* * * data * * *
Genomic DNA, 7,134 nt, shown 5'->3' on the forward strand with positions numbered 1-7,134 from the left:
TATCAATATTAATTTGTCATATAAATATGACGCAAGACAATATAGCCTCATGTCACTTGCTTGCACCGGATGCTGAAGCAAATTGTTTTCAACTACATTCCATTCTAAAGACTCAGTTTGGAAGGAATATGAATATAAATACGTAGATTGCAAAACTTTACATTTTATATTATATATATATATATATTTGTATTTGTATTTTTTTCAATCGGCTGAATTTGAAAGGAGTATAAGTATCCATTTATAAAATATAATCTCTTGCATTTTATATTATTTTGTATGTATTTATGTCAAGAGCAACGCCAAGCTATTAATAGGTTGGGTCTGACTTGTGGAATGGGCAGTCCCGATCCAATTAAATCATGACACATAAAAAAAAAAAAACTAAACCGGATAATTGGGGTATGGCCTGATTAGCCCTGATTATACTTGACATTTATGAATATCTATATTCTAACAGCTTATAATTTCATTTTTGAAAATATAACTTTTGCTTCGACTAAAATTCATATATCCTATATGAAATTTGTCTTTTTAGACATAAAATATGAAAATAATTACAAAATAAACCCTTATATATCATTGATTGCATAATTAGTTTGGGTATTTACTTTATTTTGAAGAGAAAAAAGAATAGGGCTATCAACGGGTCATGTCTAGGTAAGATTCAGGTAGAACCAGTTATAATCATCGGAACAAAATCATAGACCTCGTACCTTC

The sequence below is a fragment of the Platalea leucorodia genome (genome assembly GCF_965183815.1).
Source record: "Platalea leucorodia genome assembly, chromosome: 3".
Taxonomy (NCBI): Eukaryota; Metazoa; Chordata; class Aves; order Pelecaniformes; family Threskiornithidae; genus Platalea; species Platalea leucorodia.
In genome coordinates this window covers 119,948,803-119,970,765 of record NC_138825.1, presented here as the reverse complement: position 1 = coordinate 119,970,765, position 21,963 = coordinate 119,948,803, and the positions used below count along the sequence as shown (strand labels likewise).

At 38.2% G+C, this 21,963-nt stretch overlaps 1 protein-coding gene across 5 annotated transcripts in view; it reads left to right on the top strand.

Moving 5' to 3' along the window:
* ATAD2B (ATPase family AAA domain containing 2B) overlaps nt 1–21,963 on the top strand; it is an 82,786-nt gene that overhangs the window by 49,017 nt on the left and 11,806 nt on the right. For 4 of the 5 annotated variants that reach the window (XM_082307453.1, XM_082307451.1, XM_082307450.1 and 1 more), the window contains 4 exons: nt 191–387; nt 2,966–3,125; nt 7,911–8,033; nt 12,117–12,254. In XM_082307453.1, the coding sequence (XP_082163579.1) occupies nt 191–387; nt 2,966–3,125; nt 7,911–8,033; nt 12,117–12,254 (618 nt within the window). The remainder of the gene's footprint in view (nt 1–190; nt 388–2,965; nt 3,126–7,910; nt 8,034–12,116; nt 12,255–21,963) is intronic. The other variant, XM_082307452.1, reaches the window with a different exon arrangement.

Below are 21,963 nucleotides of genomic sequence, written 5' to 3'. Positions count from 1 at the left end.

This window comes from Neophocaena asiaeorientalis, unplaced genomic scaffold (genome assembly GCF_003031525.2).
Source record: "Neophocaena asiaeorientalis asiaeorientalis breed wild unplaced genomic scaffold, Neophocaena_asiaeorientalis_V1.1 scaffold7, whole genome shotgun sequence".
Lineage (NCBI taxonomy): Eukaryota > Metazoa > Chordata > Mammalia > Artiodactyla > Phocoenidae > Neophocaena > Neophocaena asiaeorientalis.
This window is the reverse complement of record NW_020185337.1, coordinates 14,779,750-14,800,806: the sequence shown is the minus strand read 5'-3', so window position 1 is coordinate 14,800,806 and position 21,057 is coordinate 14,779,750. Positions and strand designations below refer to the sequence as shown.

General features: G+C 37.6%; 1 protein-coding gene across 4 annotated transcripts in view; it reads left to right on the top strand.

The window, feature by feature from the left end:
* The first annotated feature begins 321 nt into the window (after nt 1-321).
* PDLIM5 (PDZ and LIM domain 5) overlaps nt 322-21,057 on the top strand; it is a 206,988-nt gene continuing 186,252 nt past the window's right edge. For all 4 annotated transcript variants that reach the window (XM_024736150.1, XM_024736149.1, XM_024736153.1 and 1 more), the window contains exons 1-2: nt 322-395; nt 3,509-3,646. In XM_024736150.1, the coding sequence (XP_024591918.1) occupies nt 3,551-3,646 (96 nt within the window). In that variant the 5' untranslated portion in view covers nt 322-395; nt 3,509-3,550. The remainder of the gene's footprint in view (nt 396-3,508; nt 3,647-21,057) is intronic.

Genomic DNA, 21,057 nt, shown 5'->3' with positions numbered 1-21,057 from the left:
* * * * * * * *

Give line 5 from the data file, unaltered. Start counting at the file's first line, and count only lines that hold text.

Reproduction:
Taxonomy (NCBI): Eukaryota; Metazoa; Chordata; class Aves; order Pelecaniformes; family Threskiornithidae; genus Platalea; species Platalea leucorodia.